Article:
<br />
2. If you get this warning:<br />
<br />
configure: WARNING: "FTGL headers not found. Native renderer will not have on-screen text"<br />
configure: WARNING:<br />
configure: WARNING: I didn't find the necessary libraries to compile native<br />
configure: WARNING: graphics. It isn't necessary to have native graphics<br />
configure: WARNING: but you will have to use gnuplot or you won't be able<br />
configure: WARNING: to use any of Octave's plotting commands<br />
<br />
It may help to call configure with CPPFLAGS=-I/usr/include/freetype2, please see [http://www-old.cae.wisc.edu/pipermail/help-octave/2008-August/010610.html [http://www-old.cae.wisc.edu/pipermail/octave-maintainers/2008-September/008620.html Problems with FTGL building octave-3.1.51],[Building ftgl backend with current tip]. Note that from [http://hg.savannah.gnu.org/hgweb/octave/rev/37afdd1d1bf8 changeset 8269] onward, this workaround should no longer be needed, please see [http://www-old.cae.wisc.edu/pipermail/octave-maintainers/2008-October/009154.html No FTGL, says configure script?]<br />
<br />
=Build=<br />
<br />
make<br />
<br />
=Troubleshooting= <br />
<br />
Another possible error occurs at the 'make' stage:<br />
<br />
/usr/include/c++/3.3.1/bits/basic_string.h:228: undefined reference to `std::basic_string<char, std::char_traits<char>, std::allocator<char> >::_S_empty_rep_storage'<br />
collect2: ld returned 1 exit status<br />
make[2]: *** [octave] Error 1<br />
<br />
This has something to do with the gcc configuration. Try compiling the following program using g++:<br />
<br />
#include <string><br />
#include <iostream><br />
using namespace std;<br />
int main (void)<br />
{<br />
basic_string <char>a = "thing one";<br />
string b = "thing two";<br />
cout << a.c_str() << endl;<br />
return (a == b);<br />
}<br />
<br />
If it fails, then your compiler needs to be set-up differently (how?). On my machine I can compile that test program but still get the error making Octave -- how do we solve this? It has something to do with the shared C++ library versions, check for /usr/lib/libstdc++.so.6 and make sure the right version of that library is being used by gcc -- especially if you had to reinstall gcc to build the fortran support. If it still doesn't work, consider installing from the RPMs instead of compiling from source.<br />
<br />
=Test=<br />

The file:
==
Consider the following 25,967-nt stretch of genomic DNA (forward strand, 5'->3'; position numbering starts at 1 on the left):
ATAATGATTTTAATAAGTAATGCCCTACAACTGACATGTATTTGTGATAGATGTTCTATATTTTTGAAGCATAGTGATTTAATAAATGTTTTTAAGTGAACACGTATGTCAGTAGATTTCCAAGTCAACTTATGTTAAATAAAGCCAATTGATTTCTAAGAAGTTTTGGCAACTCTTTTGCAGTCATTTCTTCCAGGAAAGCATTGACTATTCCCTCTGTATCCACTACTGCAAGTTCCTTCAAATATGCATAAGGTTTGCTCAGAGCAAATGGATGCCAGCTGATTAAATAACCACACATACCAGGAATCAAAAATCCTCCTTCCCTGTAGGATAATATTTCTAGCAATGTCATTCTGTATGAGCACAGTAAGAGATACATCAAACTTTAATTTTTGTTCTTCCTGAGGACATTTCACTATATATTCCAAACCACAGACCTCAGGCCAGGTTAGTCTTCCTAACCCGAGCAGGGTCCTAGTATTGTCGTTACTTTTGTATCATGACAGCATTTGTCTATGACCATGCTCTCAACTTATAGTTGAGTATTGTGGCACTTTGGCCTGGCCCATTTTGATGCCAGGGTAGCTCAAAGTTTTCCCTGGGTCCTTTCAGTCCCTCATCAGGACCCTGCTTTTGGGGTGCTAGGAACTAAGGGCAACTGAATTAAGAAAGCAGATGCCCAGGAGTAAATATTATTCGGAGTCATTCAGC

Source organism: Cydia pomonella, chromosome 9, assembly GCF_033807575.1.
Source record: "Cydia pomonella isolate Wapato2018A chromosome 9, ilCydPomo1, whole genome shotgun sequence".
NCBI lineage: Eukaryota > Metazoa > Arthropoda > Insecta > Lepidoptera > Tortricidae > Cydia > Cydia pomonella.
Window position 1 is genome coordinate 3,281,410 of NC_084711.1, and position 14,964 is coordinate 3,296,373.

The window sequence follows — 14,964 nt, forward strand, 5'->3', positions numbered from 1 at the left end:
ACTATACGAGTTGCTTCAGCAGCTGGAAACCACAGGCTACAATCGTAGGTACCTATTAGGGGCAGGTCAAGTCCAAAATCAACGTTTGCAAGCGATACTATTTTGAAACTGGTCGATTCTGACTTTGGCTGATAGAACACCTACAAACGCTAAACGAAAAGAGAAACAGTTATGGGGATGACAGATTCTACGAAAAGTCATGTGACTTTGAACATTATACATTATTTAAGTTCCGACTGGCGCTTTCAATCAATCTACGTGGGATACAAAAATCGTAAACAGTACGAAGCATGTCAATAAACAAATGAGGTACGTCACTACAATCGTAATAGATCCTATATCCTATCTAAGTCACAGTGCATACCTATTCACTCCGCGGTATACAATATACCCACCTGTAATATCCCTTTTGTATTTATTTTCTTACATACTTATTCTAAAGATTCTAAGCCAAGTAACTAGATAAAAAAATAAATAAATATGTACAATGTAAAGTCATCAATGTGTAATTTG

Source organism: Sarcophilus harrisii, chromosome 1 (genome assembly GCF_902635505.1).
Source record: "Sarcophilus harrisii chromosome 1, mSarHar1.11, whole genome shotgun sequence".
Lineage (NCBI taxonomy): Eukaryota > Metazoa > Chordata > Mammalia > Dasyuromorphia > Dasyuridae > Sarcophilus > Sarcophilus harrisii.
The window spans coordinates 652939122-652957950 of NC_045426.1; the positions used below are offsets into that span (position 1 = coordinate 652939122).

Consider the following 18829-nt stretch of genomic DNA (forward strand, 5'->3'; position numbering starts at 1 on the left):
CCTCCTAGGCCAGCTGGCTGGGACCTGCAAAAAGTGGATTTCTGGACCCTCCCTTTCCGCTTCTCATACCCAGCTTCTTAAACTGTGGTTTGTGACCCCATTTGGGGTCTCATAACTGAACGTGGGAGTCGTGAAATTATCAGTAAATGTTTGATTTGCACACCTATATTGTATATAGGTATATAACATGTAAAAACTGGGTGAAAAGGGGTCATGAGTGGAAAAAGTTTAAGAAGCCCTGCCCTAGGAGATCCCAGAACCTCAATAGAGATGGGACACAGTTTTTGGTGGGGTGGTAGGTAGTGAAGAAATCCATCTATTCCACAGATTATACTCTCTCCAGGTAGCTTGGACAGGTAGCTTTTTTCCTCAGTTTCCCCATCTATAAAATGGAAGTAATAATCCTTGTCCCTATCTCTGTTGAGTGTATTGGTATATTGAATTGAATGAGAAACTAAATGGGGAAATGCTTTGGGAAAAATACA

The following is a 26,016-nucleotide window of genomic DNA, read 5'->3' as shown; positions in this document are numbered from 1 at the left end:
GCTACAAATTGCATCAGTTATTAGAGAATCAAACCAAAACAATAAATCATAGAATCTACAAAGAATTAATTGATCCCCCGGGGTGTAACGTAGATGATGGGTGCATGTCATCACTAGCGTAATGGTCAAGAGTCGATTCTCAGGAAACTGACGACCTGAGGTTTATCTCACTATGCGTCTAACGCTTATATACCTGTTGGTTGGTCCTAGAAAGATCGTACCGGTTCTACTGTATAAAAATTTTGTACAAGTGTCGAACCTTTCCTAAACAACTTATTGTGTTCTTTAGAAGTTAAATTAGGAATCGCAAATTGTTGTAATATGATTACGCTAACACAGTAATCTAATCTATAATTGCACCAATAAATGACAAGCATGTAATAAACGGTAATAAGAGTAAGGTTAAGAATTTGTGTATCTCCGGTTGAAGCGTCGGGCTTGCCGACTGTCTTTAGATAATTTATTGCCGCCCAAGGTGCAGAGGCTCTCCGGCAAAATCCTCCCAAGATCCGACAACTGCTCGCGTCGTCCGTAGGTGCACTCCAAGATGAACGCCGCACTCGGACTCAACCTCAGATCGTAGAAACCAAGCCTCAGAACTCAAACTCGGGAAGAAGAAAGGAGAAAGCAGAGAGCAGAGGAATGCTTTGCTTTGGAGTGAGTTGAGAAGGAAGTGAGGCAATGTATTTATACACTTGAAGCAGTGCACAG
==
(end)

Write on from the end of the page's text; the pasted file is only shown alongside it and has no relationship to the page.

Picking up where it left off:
<br />
To run all tests, change to the octave directory and type<br />
<br />
make check<br />
<br />
This requires dejagnu.<br />
<br />
To run a specific set of tests, change to the directory test/octave.test/<part> and type<br />
<br />
runtest <part>.exp<br />
<br />
To run your own tests use the [http://wiki.octave.org/wiki.pl? RunInPlace] shell script.<br />
<br />
=Install=<br />
<br />
make install<br />
<br />
=System Specific Instructions=<br />
<br />
[http://wiki.octave.org/wiki.pl?PaulKienzleIrixConf SGI/IRIX]<br />
<br />
[http://wiki.octave.org/wiki.pl?OctaveForMac Mac OS X]<br />
<br />
[http://wiki.octave.org/wiki.pl?OctaveForGNULinux#DebianDevelopmentSources Debian]<br />
<br />
=Distributed building=<br />
<br />
==Requirements==<br />
<br />
distcc<br />
ccache<br />
<br />
Install distcc on all machines taking part in the compilation. List them in <nowiki>~/.distcc/hosts</nowiki>:<br />
<br />
localhost<br />
pc1.mynet.org<br />
pc2.mynet.org<br />
<br />
The first machines listed are given higher priority -- place 'localhost' as you see fit.<br />
<br />
Set the environment variables CCACHE_PREFIX, CXX and CC:<br />
<br />
export CCACHE_PREFIX="distcc"<br />
export CXX="ccache g++"<br />
export CC="ccache gcc"<br />
./configure <options><br />
<br />
Compile using the <nowiki>-j<simultaneous-jobs></nowiki> flag, two jobs per CPU available, i.e. for 5 machines<br />
<br />
make -j10</div>Crobarhttps://wiki.octave.org/wiki/index.php?title=Build_from_source&diff=22Build from source2011-11-16T10:19:04Z<p>Crobar: /* Install */ Removed horizontal line</p>
<hr />
<div>Compiling from source is probably the most effective way of installing Octave on your system. To do this you will require compilers for the following languages:<br />
<br />
* C<br />
* C++ (ISO)<br />
* Fortran<br />
<br />
The best supported compilers for the job are the [http://gcc.gnu.org/ GNU Compiler Collection]. You will require at least GCC 4.3 or later, although GCC 4.4 or later is recommended.<br />
<br />
To compile Octave, you will also need a recent version of GNU Make. You must have GNU Make to compile octave. Octave's Makefiles use features of GNU Make that are not present in other versions of make. GNU Make is very portable and easy to install. <br />
<br />
==Required or Useful Tools==<br />
<br />
* autoconf<br />
* automake<br />
* GNU sed<br />
* GNU awk<br />
* GNU make<br />
* nm<br />
* flex<br />
* bison<br />
* less<br />
* gperf (if building from scratch)<br />
* perl (also if building from scratch) or python<br />
* gnuplot<br />
* texinfo<br />
* ghostscript<br />
* a TeX? distribution (if building the documentation)<br />
<br />
==Required or Useful Libraries==<br />
<br />
* readline<br />
* ncurses<br />
* zlib<br />
* A version of BLAS and LAPACK, e.g. Atlas<br />
* fftw<br />
* glpk<br />
* SuiteSparse? (without metis due to licensing issues): UMFPACK - AMD - CAMD - COLAMD - CCOLAMD - CHOLMOD - CXSPARSE<br />